Users of Google Docs will have more storage ability.
Google Docs users now will have access to 1 free gigabyte of storage in the online suite of word processing, spreadsheets, and other commonly-used programs, and each file can be as large as 250 megabytes.
Google already offered unlimited storage for files that were automatically converted into the Docs format. With the change, Google Docs also will store files in their original format, and only those will count toward the limit.
It’s the latest step in Google’s crusade to make it easier, cheaper, and more convenient to store information in its data centers instead of on individual computers in homes, schools, and offices. This remote method of storage has become known as “cloud computing.”
But Vijay Bangaru, Google Docs product manager, said that the upgrade is not the rumored cloud service storage known as the “G drive.”
Technology enthusiasts have long pondered the existence and unveiling of the G drive, which is rumored to be a complete remote storage service. In fact, many internet news outlets reporting on Google’s increased Docs storage capacity wondered if this might be the beginning of G-drive’s appearance.
Bangaru said the upgrade is a “natural extension and progression” of Google Docs’ path.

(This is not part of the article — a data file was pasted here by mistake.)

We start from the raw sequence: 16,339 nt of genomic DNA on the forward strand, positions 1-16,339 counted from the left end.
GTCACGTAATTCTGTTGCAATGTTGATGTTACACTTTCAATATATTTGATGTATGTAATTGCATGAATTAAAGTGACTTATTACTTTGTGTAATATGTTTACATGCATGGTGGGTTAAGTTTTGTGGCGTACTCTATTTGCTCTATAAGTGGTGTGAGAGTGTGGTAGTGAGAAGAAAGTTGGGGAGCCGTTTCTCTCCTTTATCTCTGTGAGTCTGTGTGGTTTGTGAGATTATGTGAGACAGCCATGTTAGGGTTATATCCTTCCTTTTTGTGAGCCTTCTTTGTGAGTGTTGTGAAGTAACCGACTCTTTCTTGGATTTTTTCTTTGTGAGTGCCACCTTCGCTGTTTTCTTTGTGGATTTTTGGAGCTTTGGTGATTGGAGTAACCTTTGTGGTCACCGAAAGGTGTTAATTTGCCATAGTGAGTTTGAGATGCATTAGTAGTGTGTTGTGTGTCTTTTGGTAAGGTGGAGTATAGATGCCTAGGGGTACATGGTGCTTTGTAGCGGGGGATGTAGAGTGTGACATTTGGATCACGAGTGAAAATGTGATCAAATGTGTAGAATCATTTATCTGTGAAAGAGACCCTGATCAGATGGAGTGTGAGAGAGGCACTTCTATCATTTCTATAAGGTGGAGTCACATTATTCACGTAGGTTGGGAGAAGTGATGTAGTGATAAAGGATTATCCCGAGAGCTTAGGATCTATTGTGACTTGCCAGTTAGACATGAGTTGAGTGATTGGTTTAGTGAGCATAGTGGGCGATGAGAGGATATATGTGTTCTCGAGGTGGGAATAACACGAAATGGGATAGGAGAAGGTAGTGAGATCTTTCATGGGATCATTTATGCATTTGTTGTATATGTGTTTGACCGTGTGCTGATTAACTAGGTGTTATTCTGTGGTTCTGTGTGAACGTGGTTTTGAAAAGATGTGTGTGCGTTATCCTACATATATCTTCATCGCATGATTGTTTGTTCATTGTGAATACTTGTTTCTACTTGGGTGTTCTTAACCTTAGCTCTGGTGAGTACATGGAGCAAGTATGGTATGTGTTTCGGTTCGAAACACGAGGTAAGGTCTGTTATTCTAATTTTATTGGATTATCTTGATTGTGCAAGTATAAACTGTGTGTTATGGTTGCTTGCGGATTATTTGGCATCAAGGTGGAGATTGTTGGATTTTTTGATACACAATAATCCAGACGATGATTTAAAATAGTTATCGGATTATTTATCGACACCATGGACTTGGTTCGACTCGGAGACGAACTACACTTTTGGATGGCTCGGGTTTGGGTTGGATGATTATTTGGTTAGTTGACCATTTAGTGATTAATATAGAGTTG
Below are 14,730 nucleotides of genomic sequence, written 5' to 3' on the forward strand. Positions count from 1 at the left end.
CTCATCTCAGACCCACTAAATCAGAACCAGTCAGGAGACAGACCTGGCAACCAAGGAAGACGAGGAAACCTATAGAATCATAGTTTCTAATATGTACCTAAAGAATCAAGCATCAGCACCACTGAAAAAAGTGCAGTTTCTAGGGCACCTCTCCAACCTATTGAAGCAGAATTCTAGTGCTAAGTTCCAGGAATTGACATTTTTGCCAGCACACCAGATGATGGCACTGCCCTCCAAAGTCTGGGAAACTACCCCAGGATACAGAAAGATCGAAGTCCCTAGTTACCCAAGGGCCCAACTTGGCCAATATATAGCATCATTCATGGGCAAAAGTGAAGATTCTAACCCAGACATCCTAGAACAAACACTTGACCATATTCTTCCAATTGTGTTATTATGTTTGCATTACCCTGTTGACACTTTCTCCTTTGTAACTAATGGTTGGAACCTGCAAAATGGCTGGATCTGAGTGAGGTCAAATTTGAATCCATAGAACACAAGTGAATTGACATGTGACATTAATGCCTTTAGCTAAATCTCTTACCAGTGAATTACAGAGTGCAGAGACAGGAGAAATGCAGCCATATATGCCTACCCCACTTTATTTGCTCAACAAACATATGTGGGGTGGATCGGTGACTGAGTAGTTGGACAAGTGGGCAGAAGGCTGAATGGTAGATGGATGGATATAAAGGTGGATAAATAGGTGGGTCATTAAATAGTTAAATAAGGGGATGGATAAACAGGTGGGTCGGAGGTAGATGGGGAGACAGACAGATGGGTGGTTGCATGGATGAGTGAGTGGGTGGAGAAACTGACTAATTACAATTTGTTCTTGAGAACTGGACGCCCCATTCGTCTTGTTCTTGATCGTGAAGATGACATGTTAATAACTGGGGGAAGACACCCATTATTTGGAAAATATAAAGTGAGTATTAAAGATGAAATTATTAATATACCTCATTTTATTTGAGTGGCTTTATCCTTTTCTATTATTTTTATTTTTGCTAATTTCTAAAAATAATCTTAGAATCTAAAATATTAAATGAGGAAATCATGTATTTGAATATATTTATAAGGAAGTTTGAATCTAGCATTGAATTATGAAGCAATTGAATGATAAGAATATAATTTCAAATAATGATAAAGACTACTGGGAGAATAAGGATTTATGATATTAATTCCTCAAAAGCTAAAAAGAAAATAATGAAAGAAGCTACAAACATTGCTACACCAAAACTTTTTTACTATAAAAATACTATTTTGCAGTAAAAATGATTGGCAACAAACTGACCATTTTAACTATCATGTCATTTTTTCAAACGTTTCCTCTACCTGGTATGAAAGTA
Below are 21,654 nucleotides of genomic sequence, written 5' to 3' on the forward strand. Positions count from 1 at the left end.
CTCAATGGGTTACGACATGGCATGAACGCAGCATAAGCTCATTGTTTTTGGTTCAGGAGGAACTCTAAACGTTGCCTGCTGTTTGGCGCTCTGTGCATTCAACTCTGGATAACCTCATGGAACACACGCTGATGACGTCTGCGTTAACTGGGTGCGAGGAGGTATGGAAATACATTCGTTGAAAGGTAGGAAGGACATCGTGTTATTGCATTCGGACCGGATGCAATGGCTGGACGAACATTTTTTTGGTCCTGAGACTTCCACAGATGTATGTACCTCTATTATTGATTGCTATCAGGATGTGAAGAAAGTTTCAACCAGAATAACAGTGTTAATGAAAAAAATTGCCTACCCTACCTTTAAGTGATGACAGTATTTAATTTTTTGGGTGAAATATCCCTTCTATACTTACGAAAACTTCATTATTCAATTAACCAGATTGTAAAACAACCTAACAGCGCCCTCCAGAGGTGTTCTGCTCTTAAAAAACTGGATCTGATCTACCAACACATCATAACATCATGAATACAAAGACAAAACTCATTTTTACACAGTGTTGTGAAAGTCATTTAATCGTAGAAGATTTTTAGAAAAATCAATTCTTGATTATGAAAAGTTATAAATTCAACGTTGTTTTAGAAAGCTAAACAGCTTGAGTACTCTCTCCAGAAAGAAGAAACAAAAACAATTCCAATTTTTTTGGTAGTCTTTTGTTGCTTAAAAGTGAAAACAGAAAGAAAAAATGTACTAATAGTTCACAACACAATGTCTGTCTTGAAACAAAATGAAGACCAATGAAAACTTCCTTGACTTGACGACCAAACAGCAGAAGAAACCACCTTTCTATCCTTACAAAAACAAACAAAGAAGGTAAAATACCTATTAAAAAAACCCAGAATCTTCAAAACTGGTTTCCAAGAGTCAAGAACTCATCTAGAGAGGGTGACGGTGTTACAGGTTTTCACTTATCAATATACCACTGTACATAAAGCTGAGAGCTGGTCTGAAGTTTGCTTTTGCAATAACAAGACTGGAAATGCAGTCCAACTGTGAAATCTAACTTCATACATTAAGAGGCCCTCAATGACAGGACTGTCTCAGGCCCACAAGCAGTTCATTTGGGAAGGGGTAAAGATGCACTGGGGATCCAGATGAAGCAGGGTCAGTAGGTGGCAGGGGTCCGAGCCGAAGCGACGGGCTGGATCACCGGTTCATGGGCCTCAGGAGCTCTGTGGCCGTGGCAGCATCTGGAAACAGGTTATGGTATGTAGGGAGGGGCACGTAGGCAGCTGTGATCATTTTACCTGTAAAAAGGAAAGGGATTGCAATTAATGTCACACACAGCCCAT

Bangaru posted on Google’s student blog that the increased storage capacity and new types of accepted files mean students (and educators) don’t have to download presentations or other important files to a flash drive and also eMail files to their own eMail address.
Group collaboration can be sticky when one group member makes edits to a project and sends out an updated file to other group members.
Combined with shared folders on Google Docs, collaboration should be simpler for students, he said.
“For example, if you are in a club or PTA working on large graphic files for posters or a newsletter, you can upload them to a shared folder for collaborators to view, download, and print,” Bangaru blogged.
“It also means that students can’t claim that the dog ate their homework or their flash drive,” ZDNet education blogger Christopher Dawson wrote. “While students are already storing essays, presentations, and the like in Docs, now they can store images, web sites, zip files, CAD drawings, whatever, and share them with peers and instructors.”
As smart phones become more capable of handling files and come equipped with a variety of applications, “you have quite a platform for students and teachers to access any data, anytime, anywhere,” Dawson added.
Google and Microsoft Corp. have battled in recent months over student and education customers with an offering of free programs and services designed for anytime, anywhere access.